Apr 9, 2001 7:47 PM
|This can be a serious and annoying problem. If you don't address it right away it can be very difficult to get rid off. If you re-adjust your riding position or make a change in equipment like pedals, give your body time to get used to it. That means like a week or two of easy riding while gradually increasing intensity to where you were before and if something starts hurting back off right away. Sometimes backing off might mean going back to your original position or equipment. It is better to go back to your original position or equipment than to have to miss months of training. I used a different set of pedals for two weeks just because i thought they were better than the old ones and from day one i got IT band pain because i didn't ease into them. Well it's been four months and i still haven't been able to spend over an hour of training because the pain comes right back. Two weeks of using those new cool looking pedals have cost me over four months of training and who knows how much longer. Also if you train too hard too soon which means going harder than your body can handle at the moment, one of the problems that can arise is IT band problems. Again, you need to back off. If IT band is not addressed as soon as it appears it might take a long time to get rid of so even though the stretching and the rest and the ice don't seem to be doing any good, they are, it just takes time. In my case installing speedplays did help to ease the pain but you still have to take it easy. I have a friend who is a runner and after injuring his IT band because of increasing his mileage too soon had to spend just about all of last year treating the injury with stretching, ice and rest. This year his injury is all healed and he is back training. This injury put Davis Phinney out of commission for ten months(you can read about it in his book on bike training),so it is a serious and annoying injury that can really ruin your riding to say the least. It wasn't because you started road riding that it happened but maybe you didn't give yourself enough time to get used to this type of riding or maybe the cleats for your road pedals are not adjusted right. Do they have the same amount of float as the mountain pedals? Do they put your feet in the same position as compared to the mountain bike? Look at your riding or your position closely, trace what has changed when you started to feel the pain, address it accordingly and give your body a chance to heal. Lastly i think it would be a good idea to see a Physical Therapist. They can help you heal faster(ultrasound therapy,etc.) and you might be able to beat this thing and get on with your riding. Good Luck.|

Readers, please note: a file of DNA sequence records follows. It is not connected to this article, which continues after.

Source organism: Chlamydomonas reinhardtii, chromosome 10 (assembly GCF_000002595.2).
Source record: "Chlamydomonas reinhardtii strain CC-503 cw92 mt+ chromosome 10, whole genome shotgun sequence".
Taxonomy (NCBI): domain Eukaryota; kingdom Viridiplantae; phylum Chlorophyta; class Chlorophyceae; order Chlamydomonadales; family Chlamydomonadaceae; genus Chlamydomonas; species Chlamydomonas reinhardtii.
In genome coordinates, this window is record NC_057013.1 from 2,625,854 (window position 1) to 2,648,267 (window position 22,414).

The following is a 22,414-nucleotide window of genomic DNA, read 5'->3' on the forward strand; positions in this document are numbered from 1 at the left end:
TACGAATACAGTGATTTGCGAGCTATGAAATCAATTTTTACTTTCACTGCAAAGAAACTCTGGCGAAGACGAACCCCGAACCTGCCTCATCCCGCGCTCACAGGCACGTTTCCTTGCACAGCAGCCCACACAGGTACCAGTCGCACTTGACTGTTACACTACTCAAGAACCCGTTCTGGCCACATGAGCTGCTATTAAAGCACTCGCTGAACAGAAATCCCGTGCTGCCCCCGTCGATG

|re: IIiotibial Band||doug in co|
Apr 10, 2001 9:09 AM
|typically will take several weeks of rest to fix. Stretching the band is the only long-term solution, see Runner's World for one good stretch, http://www.runnersworld.com/injuries/iliotibi.html |
Another stretch I use is:
sit on floor with good leg stretched straight out, bad leg bent with foot on outside of knee of good leg. Twist torso, place hand or elbow of opposite arm on knee of bad leg, pull knee down towards ground. Should feel the stretch in the itb. Hold 10-15 sec, repeat.
Never had this injury from biking though, only from running. Actually used the bike while recovering, so I'm not sure what the causes on the bike would be. Think about what changed and when - saddle height ? workouts ? new shoes/cleats/pedals ?
|re: IIiotibial Band||rookcaca|
Apr 10, 2001 4:00 PM
|Thanks for your advice and help.I went and seen a sports injury doctor today and he told me that my IIiotibal Band is very tight and to showed me some stretches to do and to ice it after exercising lightly.I`m going to train easy and ice and stretch and see how it does because time off isn`t making it better.I also changed pedals to speedplays for more float.
Some people have said lower your seat height.Wouldn`t that put more pressure on your IIiotibal band if your seat is too low?Thanks again.
|re: IIiotibial Band||manuel rodriguez|
Apr 10, 2001 4:53 PM
|If your seat height isn't way too low or way too high, I would leave it alone. You can open another can of worms. If you are not sure if it is right or not get Greg Lemond's book on cycling and follow his advice on seat height. If you decide to change your seat height, do it gradually, like 3mm every two weeks. All that is explained in the book. Good Luck.|| |